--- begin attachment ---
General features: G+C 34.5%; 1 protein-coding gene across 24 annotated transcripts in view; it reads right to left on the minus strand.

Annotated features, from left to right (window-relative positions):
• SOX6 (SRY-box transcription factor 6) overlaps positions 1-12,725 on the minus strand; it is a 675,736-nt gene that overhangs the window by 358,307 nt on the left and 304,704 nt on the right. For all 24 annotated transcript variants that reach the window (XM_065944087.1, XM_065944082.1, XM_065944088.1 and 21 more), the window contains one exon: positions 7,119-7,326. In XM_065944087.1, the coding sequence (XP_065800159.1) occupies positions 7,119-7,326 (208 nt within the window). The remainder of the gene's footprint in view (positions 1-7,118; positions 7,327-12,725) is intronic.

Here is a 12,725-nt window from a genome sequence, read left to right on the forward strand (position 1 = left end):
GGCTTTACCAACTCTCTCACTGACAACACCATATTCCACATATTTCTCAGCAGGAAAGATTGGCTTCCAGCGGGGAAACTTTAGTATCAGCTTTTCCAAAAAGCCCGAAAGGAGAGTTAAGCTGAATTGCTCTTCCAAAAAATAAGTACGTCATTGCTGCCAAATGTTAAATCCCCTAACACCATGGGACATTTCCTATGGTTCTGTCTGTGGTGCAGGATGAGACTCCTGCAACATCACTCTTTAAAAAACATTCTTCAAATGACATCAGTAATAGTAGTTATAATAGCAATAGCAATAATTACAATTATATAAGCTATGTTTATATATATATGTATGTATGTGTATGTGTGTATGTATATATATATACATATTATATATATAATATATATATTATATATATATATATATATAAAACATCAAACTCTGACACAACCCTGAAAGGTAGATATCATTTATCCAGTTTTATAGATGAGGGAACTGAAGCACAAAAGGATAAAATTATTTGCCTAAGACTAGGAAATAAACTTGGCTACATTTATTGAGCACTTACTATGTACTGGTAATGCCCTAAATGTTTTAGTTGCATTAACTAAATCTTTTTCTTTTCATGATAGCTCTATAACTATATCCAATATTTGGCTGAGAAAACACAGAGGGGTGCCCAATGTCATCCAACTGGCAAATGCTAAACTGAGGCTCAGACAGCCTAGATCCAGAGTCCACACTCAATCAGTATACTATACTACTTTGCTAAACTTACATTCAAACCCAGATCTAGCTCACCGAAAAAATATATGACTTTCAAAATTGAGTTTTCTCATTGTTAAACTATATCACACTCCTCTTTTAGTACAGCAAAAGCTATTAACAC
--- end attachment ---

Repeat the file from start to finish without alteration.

General features: G+C 34.5%; 1 protein-coding gene across 24 annotated transcripts in view; it reads right to left on the minus strand.

Annotated features, from left to right (window-relative positions):
• SOX6 (SRY-box transcription factor 6) overlaps positions 1-12,725 on the minus strand; it is a 675,736-nt gene that overhangs the window by 358,307 nt on the left and 304,704 nt on the right. For all 24 annotated transcript variants that reach the window (XM_065944087.1, XM_065944082.1, XM_065944088.1 and 21 more), the window contains one exon: positions 7,119-7,326. In XM_065944087.1, the coding sequence (XP_065800159.1) occupies positions 7,119-7,326 (208 nt within the window). The remainder of the gene's footprint in view (positions 1-7,118; positions 7,327-12,725) is intronic.

Here is a 12,725-nt window from a genome sequence, read left to right on the forward strand (position 1 = left end):
GGCTTTACCAACTCTCTCACTGACAACACCATATTCCACATATTTCTCAGCAGGAAAGATTGGCTTCCAGCGGGGAAACTTTAGTATCAGCTTTTCCAAAAAGCCCGAAAGGAGAGTTAAGCTGAATTGCTCTTCCAAAAAATAAGTACGTCATTGCTGCCAAATGTTAAATCCCCTAACACCATGGGACATTTCCTATGGTTCTGTCTGTGGTGCAGGATGAGACTCCTGCAACATCACTCTTTAAAAAACATTCTTCAAATGACATCAGTAATAGTAGTTATAATAGCAATAGCAATAATTACAATTATATAAGCTATGTTTATATATATATGTATGTATGTGTATGTGTGTATGTATATATATATACATATTATATATATAATATATATATTATATATATATATATATATAAAACATCAAACTCTGACACAACCCTGAAAGGTAGATATCATTTATCCAGTTTTATAGATGAGGGAACTGAAGCACAAAAGGATAAAATTATTTGCCTAAGACTAGGAAATAAACTTGGCTACATTTATTGAGCACTTACTATGTACTGGTAATGCCCTAAATGTTTTAGTTGCATTAACTAAATCTTTTTCTTTTCATGATAGCTCTATAACTATATCCAATATTTGGCTGAGAAAACACAGAGGGGTGCCCAATGTCATCCAACTGGCAAATGCTAAACTGAGGCTCAGACAGCCTAGATCCAGAGTCCACACTCAATCAGTATACTATACTACTTTGCTAAACTTACATTCAAACCCAGATCTAGCTCACCGAAAAAATATATGACTTTCAAAATTGAGTTTTCTCATTGTTAAACTATATCACACTCCTCTTTTAGTACAGCAAAAGCTATTAACAC